"I cannot name this gentleman,” says Mr. Burke, " without remarking that his labours and writings have done much to open the eyes and hearts of mankind He visited all Europe, not to survey the sumptuousness of palaces, or the stateliness of temples; not to make accurate measurements of the remains of ancient grandeur; not to form a scale of the curiosities of modern art; not to collect medals or collate manu: scripts, but to dive into the depths of dungeons; to plunge into the infection of hospitals; to survey the mansions of sorrow and pain ; to take the gauge

and dimensions of misery, depression, and contempt; to remember the forgotten, to attend to the neglected, to visit the forsaken, and to compare and collate the distresses of all men in all countries. His plan was original, and it was as full of genius as it was of humanity. It was a voyage of discovery; a circumnavigation of charity. The benefit of his labour is felt more or less in every country; and at the great day he will receive his reward.”


BORN, 1743; DIED, 1825. Principal Works.-Miscellaneous Poems, Early Lessons,

Writings in “Evenings at Home.”

THROUGH many a land and clime a ranger,

With toilsome steps I've held my way,
A lonely unprotected stranger,

To all the stranger's ills a prey.
While steering thus my course precarious,

My fortune still has been to find
Men's hearts and dispositions various,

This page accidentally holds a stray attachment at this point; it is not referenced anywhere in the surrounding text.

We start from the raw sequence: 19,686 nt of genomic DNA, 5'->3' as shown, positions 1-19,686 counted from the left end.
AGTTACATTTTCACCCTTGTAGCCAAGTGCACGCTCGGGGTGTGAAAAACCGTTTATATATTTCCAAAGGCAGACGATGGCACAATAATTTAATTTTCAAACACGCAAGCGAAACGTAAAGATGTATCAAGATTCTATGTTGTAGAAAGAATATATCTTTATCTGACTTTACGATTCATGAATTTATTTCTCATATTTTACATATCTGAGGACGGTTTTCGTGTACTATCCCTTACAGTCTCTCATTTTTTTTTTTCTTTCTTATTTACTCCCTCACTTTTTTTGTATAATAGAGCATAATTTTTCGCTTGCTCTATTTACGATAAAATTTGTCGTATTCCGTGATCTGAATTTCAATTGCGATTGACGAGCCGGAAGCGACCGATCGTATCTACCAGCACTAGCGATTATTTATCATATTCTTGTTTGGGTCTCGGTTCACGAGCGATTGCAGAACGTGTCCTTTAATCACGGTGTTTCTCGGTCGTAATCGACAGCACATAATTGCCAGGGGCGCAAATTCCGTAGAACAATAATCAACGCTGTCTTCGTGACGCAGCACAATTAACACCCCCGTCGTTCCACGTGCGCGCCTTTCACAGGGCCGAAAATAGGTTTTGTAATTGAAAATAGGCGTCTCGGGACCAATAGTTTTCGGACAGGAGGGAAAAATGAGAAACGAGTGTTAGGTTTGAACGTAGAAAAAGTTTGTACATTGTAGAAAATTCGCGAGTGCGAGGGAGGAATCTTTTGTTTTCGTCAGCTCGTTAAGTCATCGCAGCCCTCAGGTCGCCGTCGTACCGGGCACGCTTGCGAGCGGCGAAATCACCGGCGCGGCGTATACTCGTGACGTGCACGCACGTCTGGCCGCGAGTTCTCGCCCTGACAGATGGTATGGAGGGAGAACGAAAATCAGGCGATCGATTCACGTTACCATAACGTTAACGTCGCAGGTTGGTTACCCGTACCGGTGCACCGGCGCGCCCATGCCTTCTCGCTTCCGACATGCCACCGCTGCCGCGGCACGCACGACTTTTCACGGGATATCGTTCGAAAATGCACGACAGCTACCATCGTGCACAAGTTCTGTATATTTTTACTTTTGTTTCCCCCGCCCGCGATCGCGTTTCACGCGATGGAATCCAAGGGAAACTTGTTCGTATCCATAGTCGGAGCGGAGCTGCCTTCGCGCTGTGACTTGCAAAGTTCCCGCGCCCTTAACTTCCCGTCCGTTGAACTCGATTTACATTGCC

But gentle Woman ever kind;
Alive to every tender feeling,

To deeds of mercy ever prone ;
The wounds of pain and sorrow healing

With soft Compassion's sweetest tone.
No proud delay, no dark suspicion,

Stints the free bounty of their heart; They turn not from the sad petition,

But cheerful aid at once impart. Formed in benevolence of Nature,

Obliging, modest, gay, and mild, Woman's the same endearing creature,

In courtly town and savage wild. When parched with thirst, with hunger wasted,

Her friendly hand refreshment gave;
How sweet the coarsest food has tasted,

What cordial in the simple wave !
Her courteous looks, her words caressing,

Shed comfort on the fainting soul ;
Woman's the stranger's general blessing,

From sultry India to the Pole!


DURING the war in America, a company of Indians attacked a small body of the British troops, and defeated them. As the Indians had greatly the advantage in swiftness of foot, and were eager in the pursuit, very few of the British escaped.

Two of the Indians came up to a young officer, and attacked him with great fury. As they were armed with battle-axes, he had no hope of escape. But, just at this crisis, another Indian came up, who was advanced in years, and armed with a bow and arrows.

The old man instantly drew his bow; but, after having taken his aim at the officer, he suddenly dropped the point of his arrow, and interposed between him and his pursuers, who were about to cut him in pieces. They retired with respect. The old man then took the officer by the hand, soothed him into confidence by caresses, and treated him with a kindness which did honour to his professions.

He made him less a slave than a companion ; taught him the language of the country; and in. structed him in the rude arts that are practised by the inhabitants. They lived together in the most perfect harmony; and the young officer, in the treatment he met with, found nothing to regret, but that sometimes the old man fixed his eyes upon him, and, having regarded him for some minutes with a steady and silent attention, burst into tears.